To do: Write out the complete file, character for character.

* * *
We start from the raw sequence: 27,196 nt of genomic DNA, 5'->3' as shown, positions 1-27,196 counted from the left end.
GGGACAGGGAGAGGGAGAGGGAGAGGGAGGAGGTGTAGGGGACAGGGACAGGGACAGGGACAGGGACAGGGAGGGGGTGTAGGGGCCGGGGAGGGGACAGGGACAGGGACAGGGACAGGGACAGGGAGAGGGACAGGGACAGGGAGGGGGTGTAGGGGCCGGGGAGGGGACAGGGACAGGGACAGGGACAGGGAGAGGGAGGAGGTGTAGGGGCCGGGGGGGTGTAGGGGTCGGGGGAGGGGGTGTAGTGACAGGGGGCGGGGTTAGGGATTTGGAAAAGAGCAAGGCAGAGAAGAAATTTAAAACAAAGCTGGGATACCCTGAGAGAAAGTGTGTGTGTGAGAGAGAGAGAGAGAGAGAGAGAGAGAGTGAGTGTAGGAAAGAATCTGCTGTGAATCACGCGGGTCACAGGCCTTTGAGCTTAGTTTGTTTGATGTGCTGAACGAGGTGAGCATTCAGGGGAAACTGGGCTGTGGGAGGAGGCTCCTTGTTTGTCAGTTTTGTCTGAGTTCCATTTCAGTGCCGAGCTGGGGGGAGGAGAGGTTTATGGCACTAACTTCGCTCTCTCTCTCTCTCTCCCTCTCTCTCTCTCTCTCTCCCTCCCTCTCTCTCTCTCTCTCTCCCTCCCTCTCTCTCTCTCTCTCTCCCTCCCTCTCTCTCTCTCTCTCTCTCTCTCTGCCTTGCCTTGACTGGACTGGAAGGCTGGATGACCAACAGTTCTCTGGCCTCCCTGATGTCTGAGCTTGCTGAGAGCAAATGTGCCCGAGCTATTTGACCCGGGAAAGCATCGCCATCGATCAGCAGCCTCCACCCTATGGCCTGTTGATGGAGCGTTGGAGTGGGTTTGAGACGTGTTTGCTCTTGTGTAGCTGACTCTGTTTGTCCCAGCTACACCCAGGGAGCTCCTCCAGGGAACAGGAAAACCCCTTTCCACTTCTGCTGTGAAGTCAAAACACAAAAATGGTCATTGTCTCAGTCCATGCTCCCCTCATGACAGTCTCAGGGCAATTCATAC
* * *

We start from the raw sequence: 27,196 nt of genomic DNA, 5'->3' as shown, positions 1-27,196 counted from the left end.
GGGACAGGGAGAGGGAGAGGGAGAGGGAGGAGGTGTAGGGGACAGGGACAGGGACAGGGACAGGGACAGGGAGGGGGTGTAGGGGCCGGGGAGGGGACAGGGACAGGGACAGGGACAGGGACAGGGAGAGGGACAGGGACAGGGAGGGGGTGTAGGGGCCGGGGAGGGGACAGGGACAGGGACAGGGACAGGGAGAGGGAGGAGGTGTAGGGGCCGGGGGGGTGTAGGGGTCGGGGGAGGGGGTGTAGTGACAGGGGGCGGGGTTAGGGATTTGGAAAAGAGCAAGGCAGAGAAGAAATTTAAAACAAAGCTGGGATACCCTGAGAGAAAGTGTGTGTGTGAGAGAGAGAGAGAGAGAGAGAGAGAGAGTGAGTGTAGGAAAGAATCTGCTGTGAATCACGCGGGTCACAGGCCTTTGAGCTTAGTTTGTTTGATGTGCTGAACGAGGTGAGCATTCAGGGGAAACTGGGCTGTGGGAGGAGGCTCCTTGTTTGTCAGTTTTGTCTGAGTTCCATTTCAGTGCCGAGCTGGGGGGAGGAGAGGTTTATGGCACTAACTTCGCTCTCTCTCTCTCTCTCCCTCTCTCTCTCTCTCTCTCCCTCCCTCTCTCTCTCTCTCTCTCCCTCCCTCTCTCTCTCTCTCTCTCCCTCCCTCTCTCTCTCTCTCTCTCTCTCTCTGCCTTGCCTTGACTGGACTGGAAGGCTGGATGACCAACAGTTCTCTGGCCTCCCTGATGTCTGAGCTTGCTGAGAGCAAATGTGCCCGAGCTATTTGACCCGGGAAAGCATCGCCATCGATCAGCAGCCTCCACCCTATGGCCTGTTGATGGAGCGTTGGAGTGGGTTTGAGACGTGTTTGCTCTTGTGTAGCTGACTCTGTTTGTCCCAGCTACACCCAGGGAGCTCCTCCAGGGAACAGGAAAACCCCTTTCCACTTCTGCTGTGAAGTCAAAACACAAAAATGGTCATTGTCTCAGTCCATGCTCCCCTCATGACAGTCTCAGGGCAATTCATAC